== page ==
SYNOPSIS: When millions of people suddenly vanish, the world is plunged into chaos and destruction as a small group of survivors struggle to figure out what happened.
Reel Rating: 2.5 out of 5 Reels
MPAA Rating: PG-13 for some thematic elements, violence/peril and brief drug content
Released in Theaters: Oct. 3, 2014
Genre: Faith-Based, Thriller
Runtime: 110 minutes
Directed by: Vic Armstrong
Studio: Freestyle Releasing, eOne Entertainment
Cast: Nicolas Cage, Chad Michael Murray, Cassi Thomson
Official Site: Left Behind
REVIEW: Nicolas Cage in an end-of-days movies is six shades of awesome. For one thing, I’m always trying to figure out how faith-based movies can bring in more viewers, and Cage not only has commercial appeal, but the idea of him running around yelling at panicked survivors is a recipe for unintentional comedy.
Unfortunately, he doesn’t get much of a chance for any of his famous freak-outs, because he’s confined to the cockpit of an airplane for most of the movie. He does, however, have some classic Nic Cage moments, like when a flight attendant asks him if he’s afraid and he says in his droll voice, “I will be … as soon as I have time.”
“Left Behind” is a remake of the 2000 film starring Kirk Cameron, which also spawned a couple of direct-to-DVD sequels. The films are based on a series of novels by Tim LaHaye and Jerry B. Jenkins, which tell the story of the Biblical Rapture — Christians are sent immediately to Heaven, and those “left behind” must deal with the apocalypse.
In the new “Left Behind” movie, Cage plays Captain Rayford Steele, an airline pilot who can’t celebrate his birthday with his family because of a last-minute assignment to fly from New York to London. But we soon learn that his relationship with his wife Irene (Lea Thompson) is strained, and he’s attracted to perky flight attendant Hattie (Nicky Whelan), who’s also on the flight.
Meanwhile, Ray and Irene’s daughter Chloe (Cassi Thomson) has flown in from college to celebrate her dad’s birthday. She’s disappointed that he’s leaving, but sees him briefly at the airport. She also meets a famous TV reporter, Buck Williams (Chad Michael Murray), who’s about to board her father’s plane, but not before sparking a romance with Chloe.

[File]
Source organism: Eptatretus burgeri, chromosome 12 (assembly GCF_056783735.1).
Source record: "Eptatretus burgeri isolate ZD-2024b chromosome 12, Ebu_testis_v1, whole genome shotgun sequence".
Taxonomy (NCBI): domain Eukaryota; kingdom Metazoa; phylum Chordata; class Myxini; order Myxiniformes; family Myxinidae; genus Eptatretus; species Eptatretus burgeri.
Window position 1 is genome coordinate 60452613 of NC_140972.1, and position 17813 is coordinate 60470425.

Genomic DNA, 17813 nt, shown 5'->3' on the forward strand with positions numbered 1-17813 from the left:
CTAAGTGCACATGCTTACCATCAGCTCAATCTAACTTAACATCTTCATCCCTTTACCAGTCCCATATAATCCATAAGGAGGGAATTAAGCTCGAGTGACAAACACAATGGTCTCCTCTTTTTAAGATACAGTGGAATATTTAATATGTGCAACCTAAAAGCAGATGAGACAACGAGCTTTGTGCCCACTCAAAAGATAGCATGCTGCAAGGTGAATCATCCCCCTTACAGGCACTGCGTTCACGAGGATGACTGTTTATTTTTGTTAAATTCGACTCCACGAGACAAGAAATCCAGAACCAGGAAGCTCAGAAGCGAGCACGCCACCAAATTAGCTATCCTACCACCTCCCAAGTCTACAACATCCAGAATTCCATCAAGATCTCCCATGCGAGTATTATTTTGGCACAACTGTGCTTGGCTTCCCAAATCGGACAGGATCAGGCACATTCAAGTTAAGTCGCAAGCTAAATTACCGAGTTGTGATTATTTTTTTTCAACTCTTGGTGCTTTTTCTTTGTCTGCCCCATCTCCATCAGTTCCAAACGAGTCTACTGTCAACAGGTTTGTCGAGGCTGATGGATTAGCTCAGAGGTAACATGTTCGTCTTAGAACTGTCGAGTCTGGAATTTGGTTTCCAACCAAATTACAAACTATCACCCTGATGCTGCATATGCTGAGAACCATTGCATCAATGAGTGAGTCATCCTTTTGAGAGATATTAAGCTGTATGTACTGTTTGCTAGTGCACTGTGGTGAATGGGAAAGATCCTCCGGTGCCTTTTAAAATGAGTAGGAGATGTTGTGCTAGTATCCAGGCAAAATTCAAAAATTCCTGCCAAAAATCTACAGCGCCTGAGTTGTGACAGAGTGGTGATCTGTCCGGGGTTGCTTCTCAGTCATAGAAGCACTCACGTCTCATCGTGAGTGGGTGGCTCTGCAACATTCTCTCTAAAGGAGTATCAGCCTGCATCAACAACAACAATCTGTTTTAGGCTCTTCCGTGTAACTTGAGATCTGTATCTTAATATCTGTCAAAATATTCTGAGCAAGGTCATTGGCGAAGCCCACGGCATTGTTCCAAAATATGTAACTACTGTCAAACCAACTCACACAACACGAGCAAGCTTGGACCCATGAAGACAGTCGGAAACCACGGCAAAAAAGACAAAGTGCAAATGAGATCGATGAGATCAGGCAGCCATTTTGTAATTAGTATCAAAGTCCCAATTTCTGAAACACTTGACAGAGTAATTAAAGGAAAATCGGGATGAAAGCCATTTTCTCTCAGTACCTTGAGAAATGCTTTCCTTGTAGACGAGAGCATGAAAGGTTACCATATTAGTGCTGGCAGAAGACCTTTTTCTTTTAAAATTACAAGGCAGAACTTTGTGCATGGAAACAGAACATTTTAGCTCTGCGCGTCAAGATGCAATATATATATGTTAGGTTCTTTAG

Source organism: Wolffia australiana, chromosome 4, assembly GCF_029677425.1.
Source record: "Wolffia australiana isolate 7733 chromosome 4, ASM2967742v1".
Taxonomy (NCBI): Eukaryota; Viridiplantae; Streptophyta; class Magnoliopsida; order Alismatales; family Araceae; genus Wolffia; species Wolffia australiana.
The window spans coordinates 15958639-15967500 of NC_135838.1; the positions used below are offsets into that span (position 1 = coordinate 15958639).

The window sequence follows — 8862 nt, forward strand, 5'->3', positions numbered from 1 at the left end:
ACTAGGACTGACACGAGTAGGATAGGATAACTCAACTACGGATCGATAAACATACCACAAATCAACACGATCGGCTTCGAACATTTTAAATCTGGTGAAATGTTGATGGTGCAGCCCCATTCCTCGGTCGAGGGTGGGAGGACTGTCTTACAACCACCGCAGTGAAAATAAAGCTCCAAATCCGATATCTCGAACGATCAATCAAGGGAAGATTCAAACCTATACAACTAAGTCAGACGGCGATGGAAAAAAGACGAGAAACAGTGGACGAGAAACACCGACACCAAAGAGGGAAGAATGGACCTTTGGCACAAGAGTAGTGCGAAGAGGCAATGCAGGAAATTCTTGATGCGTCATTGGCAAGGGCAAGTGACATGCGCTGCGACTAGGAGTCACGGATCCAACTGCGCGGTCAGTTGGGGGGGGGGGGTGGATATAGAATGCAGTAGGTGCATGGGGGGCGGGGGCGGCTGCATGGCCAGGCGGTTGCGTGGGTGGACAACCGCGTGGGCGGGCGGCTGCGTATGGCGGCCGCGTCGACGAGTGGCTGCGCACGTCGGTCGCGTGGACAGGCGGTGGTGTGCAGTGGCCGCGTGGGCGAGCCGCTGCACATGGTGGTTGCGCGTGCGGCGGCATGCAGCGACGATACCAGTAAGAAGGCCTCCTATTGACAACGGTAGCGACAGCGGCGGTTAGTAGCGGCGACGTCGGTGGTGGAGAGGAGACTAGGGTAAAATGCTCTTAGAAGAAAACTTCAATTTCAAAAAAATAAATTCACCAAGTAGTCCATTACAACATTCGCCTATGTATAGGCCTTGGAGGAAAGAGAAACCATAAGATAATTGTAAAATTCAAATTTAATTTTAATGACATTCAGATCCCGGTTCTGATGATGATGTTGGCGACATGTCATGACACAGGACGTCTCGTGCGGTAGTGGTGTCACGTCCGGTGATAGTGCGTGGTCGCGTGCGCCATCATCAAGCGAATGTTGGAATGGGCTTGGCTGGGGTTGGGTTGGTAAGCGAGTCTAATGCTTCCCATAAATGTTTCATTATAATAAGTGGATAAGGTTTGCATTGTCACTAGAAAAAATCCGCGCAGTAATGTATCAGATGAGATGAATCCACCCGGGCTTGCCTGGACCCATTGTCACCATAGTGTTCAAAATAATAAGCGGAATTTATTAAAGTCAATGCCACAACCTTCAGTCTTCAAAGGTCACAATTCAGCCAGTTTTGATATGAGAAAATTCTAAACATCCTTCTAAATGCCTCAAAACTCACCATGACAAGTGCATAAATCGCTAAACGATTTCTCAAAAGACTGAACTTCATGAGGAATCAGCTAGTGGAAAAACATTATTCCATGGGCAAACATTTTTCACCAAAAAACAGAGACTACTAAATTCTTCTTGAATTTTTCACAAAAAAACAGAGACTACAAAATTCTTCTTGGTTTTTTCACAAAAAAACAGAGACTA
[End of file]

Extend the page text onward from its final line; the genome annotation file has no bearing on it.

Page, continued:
When millions of people around the globe, including all children, suddenly vanish, the world is plunged into chaos and panic. Ray must get his plane back on the ground safely, while Chloe searches for her brother and mom, who’s been trying unsuccessfully to convince her family that the Rapture is about to happen. They’re sorry they didn’t listen to her now.
As a faith-based movie with a message (believe in God, people, don’t just talk about it!), “Left Behind” delivers the goods. On a cinematical level, however, it fails. There’s a whole subplot happening on the plane, involving a group of characters right out of central casting: a drug addict, a devout Muslim, a gambler, a scientist, an older couple, a mom (Jordin Sparks) and her child, and a scientist.
The dialogue is ridiculously cheesy, and the “thriller” part of it doesn’t get much past, “Huh, look at that. A bunch of people just vanished into thin air,” when it should be a complete freak-out along the lines of, “WHAT THE HECK IS HAPPENING?! WHERE DID EVERYONE GO?!”
Basically, “Left Behind” needs more Nic Cage. The movie took in only $6.8 million from 1,825 theaters at the weekend box office, and landed an average rating of 2.1 out of 10 on Rotten Tomatoes. Ouch.
But the ending leaves things open for a sequel, and I’ve heard that the other two movies in the trilogy are in a go mode, with Thomson, Murray and Whelan on board to reprise their roles. No word on Cage. We can only hope he signs on and gets to go a little crazy.
Sex/Nudity: A married man is attracted to someone other than his wife. He takes off his wedding ring and flirts with a flight attendant. Female characters are dressed in tight-fitting clothes.
Violence/Gore: When the Rapture occurs, people vanish into thin air, causing panic for those left behind. Traffic jams result in angry people yelling at each other. A character is shot while leaving a store, and the shooter points a shotgun at other people. A woman on a plane points a gun at various passengers. People run around in chaos, pushing and shoving each other while searching for loved ones. People begin looting stores, and a character’s backpack is grabbed. Two planes collide in mid-air; one goes down while the other suffers damage and fuel loss, and is forced to land amidst lots of fire.
Drugs/Alcohol: A character is a drug addict with track-marks on her arms; she has a plastic bag full of white powder.
Which Kids Will Like It? Kids 13 and older who like Nicolas Cage or faith-based movies.
Will Grownups Like It? There’s nothing too objectionable for kids 13 and older, and the Biblical message delivers. But overall, it’s not a great production.
JANE’S REEL RATING SYSTEM:
One Reel – Even the Force can’t save it.
Two Reels – Coulda been a contender
Three Reels – Something to talk about.
Four Reels – You want the truth? Great flick!
Five Reels – Wow! The stuff dreams are made of.
Jane Boursaw is the founder and editor-in-chief of Reel Life With Jane. Her credits include hundreds of print and online publications, including The New York Times, People Magazine, Variety, Moviefone, TV Squad and more. Reel Life With Jane.